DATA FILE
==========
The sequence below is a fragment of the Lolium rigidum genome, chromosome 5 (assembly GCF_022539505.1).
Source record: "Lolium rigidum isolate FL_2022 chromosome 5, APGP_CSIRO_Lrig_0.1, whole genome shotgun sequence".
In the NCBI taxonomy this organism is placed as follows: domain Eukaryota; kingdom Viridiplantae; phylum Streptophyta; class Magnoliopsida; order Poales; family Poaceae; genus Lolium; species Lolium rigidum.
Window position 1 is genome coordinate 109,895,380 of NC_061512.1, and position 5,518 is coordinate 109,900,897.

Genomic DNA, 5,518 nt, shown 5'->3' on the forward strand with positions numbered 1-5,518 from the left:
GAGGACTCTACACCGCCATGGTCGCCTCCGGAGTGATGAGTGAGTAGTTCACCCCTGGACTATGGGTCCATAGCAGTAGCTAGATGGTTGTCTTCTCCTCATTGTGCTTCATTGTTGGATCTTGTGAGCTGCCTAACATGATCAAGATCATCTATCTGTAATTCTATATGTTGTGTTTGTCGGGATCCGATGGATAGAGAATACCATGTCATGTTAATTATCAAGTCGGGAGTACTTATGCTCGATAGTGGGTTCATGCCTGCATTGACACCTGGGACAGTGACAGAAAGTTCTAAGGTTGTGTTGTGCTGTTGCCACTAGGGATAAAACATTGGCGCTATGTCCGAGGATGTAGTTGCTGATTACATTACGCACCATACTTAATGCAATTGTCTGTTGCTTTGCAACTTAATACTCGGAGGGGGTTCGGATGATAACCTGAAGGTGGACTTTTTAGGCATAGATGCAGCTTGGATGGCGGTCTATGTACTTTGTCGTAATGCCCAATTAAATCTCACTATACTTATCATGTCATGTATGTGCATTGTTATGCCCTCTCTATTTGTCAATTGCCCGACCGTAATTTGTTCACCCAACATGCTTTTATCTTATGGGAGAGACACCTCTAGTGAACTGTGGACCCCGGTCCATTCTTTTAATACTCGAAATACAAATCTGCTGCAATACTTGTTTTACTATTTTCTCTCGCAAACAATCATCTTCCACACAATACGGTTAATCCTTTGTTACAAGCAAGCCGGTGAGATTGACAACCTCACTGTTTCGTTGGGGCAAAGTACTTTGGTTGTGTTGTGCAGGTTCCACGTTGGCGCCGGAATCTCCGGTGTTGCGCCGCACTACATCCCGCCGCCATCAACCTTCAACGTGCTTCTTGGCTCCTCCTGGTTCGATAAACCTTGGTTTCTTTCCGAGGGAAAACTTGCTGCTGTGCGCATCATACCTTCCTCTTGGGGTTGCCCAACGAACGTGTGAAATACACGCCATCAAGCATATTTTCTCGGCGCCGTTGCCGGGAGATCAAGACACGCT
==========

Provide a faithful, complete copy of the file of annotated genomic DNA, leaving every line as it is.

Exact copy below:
The sequence below is a fragment of the Lolium rigidum genome, chromosome 5 (assembly GCF_022539505.1).
Source record: "Lolium rigidum isolate FL_2022 chromosome 5, APGP_CSIRO_Lrig_0.1, whole genome shotgun sequence".
In the NCBI taxonomy this organism is placed as follows: domain Eukaryota; kingdom Viridiplantae; phylum Streptophyta; class Magnoliopsida; order Poales; family Poaceae; genus Lolium; species Lolium rigidum.
Window position 1 is genome coordinate 109,895,380 of NC_061512.1, and position 5,518 is coordinate 109,900,897.

Genomic DNA, 5,518 nt, shown 5'->3' on the forward strand with positions numbered 1-5,518 from the left:
GAGGACTCTACACCGCCATGGTCGCCTCCGGAGTGATGAGTGAGTAGTTCACCCCTGGACTATGGGTCCATAGCAGTAGCTAGATGGTTGTCTTCTCCTCATTGTGCTTCATTGTTGGATCTTGTGAGCTGCCTAACATGATCAAGATCATCTATCTGTAATTCTATATGTTGTGTTTGTCGGGATCCGATGGATAGAGAATACCATGTCATGTTAATTATCAAGTCGGGAGTACTTATGCTCGATAGTGGGTTCATGCCTGCATTGACACCTGGGACAGTGACAGAAAGTTCTAAGGTTGTGTTGTGCTGTTGCCACTAGGGATAAAACATTGGCGCTATGTCCGAGGATGTAGTTGCTGATTACATTACGCACCATACTTAATGCAATTGTCTGTTGCTTTGCAACTTAATACTCGGAGGGGGTTCGGATGATAACCTGAAGGTGGACTTTTTAGGCATAGATGCAGCTTGGATGGCGGTCTATGTACTTTGTCGTAATGCCCAATTAAATCTCACTATACTTATCATGTCATGTATGTGCATTGTTATGCCCTCTCTATTTGTCAATTGCCCGACCGTAATTTGTTCACCCAACATGCTTTTATCTTATGGGAGAGACACCTCTAGTGAACTGTGGACCCCGGTCCATTCTTTTAATACTCGAAATACAAATCTGCTGCAATACTTGTTTTACTATTTTCTCTCGCAAACAATCATCTTCCACACAATACGGTTAATCCTTTGTTACAAGCAAGCCGGTGAGATTGACAACCTCACTGTTTCGTTGGGGCAAAGTACTTTGGTTGTGTTGTGCAGGTTCCACGTTGGCGCCGGAATCTCCGGTGTTGCGCCGCACTACATCCCGCCGCCATCAACCTTCAACGTGCTTCTTGGCTCCTCCTGGTTCGATAAACCTTGGTTTCTTTCCGAGGGAAAACTTGCTGCTGTGCGCATCATACCTTCCTCTTGGGGTTGCCCAACGAACGTGTGAAATACACGCCATCAAGCATATTTTCTCGGCGCCGTTGCCGGGAGATCAAGACACGCT